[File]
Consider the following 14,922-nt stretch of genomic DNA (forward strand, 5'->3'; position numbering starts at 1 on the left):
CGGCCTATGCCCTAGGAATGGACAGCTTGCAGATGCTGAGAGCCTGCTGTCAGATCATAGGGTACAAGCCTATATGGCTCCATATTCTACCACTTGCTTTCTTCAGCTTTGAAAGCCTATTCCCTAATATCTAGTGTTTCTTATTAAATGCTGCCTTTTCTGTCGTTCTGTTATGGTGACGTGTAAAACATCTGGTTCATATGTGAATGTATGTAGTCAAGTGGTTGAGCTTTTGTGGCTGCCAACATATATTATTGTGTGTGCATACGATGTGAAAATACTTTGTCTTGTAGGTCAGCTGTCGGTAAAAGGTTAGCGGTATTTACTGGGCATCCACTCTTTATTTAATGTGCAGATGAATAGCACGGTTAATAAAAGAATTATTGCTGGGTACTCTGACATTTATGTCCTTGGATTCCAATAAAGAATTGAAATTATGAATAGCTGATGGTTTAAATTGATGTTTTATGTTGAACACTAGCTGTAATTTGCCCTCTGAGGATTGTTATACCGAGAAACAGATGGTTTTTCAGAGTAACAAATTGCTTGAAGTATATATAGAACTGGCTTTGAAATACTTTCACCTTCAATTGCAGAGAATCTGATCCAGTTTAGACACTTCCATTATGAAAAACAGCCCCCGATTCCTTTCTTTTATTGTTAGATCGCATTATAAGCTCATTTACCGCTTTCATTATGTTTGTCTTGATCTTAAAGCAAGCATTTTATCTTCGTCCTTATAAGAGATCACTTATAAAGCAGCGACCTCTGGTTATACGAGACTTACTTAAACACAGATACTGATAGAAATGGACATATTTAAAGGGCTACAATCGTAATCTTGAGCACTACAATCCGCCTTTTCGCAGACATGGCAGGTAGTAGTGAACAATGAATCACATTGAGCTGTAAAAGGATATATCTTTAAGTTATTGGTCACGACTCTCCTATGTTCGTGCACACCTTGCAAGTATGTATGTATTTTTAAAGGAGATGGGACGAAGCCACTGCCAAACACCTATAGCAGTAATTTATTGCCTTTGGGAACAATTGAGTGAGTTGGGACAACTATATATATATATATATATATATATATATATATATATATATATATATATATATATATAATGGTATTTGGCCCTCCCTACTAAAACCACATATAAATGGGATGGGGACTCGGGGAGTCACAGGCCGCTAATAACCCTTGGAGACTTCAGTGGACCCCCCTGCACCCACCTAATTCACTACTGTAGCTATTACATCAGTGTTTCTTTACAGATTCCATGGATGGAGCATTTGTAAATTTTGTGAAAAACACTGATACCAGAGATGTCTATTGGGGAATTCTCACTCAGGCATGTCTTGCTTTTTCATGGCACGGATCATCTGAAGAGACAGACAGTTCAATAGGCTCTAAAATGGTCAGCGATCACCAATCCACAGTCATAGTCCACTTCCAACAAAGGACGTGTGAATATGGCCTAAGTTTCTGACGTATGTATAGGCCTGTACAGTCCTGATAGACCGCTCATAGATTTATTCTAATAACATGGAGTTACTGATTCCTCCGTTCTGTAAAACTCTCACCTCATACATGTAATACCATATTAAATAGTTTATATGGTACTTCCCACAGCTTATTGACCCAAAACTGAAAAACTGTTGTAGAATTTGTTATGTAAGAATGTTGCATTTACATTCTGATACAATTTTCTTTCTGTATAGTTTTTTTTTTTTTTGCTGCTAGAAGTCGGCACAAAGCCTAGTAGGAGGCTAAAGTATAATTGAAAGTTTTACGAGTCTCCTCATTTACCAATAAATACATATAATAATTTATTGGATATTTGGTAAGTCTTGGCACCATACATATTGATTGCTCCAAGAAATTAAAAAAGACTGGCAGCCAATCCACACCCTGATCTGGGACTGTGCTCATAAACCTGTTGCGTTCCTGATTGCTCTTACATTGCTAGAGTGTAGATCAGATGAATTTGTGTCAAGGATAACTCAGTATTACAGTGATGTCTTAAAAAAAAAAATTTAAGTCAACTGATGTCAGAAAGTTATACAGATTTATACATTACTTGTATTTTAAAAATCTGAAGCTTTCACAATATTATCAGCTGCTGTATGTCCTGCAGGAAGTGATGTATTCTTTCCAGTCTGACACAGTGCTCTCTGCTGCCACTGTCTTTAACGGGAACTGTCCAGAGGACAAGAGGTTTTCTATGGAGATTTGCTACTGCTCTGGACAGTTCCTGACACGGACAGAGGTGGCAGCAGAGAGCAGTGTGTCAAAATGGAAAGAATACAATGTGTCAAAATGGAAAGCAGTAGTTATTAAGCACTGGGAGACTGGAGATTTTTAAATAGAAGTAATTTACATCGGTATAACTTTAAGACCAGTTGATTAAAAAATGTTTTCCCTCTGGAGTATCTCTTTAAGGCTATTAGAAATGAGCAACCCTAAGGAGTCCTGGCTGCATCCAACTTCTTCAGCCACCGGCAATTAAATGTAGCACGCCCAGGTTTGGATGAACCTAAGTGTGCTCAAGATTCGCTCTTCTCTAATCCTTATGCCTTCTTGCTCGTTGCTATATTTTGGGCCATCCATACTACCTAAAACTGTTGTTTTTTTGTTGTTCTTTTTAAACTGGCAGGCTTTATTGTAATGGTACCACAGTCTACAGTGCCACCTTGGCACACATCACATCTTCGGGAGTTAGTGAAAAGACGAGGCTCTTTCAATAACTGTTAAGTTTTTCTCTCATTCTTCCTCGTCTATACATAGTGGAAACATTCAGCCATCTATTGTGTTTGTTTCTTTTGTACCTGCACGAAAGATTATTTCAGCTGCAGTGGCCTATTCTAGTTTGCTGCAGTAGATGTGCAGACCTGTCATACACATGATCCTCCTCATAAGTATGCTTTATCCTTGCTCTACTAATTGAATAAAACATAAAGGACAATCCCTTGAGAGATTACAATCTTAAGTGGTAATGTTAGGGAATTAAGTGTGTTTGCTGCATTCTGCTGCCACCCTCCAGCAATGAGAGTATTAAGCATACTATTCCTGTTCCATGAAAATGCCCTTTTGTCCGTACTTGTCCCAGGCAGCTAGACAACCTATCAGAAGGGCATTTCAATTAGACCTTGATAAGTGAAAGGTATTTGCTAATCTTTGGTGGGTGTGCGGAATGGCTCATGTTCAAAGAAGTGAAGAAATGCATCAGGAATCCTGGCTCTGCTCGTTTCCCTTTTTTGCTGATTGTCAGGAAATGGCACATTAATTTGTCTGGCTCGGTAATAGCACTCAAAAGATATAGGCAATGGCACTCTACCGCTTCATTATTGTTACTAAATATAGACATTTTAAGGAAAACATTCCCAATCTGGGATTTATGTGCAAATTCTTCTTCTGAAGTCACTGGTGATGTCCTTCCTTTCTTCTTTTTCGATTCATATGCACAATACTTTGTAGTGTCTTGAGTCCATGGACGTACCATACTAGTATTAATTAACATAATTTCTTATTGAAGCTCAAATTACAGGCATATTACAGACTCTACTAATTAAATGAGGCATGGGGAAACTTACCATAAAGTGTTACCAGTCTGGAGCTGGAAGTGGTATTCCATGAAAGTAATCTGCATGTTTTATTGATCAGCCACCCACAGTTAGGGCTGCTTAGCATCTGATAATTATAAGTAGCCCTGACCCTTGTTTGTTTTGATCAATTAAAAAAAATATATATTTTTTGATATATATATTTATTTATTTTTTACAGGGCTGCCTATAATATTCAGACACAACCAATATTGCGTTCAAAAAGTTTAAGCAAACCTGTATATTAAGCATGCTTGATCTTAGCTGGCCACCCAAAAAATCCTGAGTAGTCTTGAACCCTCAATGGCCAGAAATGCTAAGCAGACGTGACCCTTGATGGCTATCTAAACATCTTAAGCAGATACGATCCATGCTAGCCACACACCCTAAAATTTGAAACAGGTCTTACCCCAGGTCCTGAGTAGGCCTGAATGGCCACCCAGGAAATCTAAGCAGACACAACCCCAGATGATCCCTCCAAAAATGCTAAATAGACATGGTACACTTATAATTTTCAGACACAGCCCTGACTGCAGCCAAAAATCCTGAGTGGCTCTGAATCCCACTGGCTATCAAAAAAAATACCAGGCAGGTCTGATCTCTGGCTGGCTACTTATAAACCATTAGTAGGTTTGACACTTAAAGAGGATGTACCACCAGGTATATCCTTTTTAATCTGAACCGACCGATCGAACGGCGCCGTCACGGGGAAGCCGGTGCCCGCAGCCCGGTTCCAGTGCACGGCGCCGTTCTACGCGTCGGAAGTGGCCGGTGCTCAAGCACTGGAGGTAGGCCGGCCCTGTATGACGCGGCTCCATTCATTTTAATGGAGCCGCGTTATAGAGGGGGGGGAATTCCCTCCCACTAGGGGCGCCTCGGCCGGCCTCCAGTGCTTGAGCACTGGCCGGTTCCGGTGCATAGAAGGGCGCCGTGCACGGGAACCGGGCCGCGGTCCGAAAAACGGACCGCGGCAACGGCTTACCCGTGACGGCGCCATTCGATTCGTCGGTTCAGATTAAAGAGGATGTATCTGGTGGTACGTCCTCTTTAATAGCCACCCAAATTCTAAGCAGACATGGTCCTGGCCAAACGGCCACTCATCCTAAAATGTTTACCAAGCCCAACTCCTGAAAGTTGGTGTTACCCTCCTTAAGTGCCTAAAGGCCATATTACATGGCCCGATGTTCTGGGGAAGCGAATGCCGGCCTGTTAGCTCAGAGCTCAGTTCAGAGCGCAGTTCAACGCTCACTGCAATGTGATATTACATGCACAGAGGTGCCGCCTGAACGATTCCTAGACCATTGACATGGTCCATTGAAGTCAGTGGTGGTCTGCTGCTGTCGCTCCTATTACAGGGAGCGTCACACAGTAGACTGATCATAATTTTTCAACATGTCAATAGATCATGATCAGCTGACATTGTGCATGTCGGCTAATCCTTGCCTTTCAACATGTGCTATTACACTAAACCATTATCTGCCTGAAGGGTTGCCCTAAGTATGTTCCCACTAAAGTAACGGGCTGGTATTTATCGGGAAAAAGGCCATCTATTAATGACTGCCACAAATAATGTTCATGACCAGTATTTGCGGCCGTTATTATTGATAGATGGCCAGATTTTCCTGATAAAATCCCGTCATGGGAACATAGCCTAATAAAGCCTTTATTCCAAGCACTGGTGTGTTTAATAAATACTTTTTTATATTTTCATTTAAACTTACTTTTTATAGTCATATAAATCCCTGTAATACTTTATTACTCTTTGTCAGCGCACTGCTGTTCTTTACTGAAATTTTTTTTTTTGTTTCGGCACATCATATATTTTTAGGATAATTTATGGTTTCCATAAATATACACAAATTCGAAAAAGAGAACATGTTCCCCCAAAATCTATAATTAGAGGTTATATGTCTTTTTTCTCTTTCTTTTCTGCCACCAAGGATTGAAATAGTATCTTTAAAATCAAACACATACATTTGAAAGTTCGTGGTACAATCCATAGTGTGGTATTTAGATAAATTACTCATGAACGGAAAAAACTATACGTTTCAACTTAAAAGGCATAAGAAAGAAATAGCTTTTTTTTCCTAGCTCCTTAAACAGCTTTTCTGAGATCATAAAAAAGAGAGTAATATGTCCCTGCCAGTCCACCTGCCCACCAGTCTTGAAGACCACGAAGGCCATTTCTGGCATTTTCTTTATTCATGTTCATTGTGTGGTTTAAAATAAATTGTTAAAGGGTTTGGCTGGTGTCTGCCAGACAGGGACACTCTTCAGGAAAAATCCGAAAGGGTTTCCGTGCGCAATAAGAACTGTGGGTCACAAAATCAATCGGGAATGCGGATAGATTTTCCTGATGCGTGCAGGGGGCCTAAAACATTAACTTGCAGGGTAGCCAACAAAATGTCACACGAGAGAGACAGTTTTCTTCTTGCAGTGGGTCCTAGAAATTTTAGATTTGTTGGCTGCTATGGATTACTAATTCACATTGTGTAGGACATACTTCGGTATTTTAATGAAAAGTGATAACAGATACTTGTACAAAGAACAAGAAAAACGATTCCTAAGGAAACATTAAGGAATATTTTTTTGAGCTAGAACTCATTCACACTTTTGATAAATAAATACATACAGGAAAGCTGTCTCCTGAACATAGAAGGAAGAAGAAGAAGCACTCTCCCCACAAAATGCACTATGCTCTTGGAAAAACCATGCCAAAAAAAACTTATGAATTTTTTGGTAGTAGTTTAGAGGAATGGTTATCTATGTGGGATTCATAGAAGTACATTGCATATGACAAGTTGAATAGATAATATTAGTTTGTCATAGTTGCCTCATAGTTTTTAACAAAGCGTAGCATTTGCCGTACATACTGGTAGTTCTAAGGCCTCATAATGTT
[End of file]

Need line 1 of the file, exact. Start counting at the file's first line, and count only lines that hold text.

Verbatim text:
Consider the following 14,922-nt stretch of genomic DNA (forward strand, 5'->3'; position numbering starts at 1 on the left):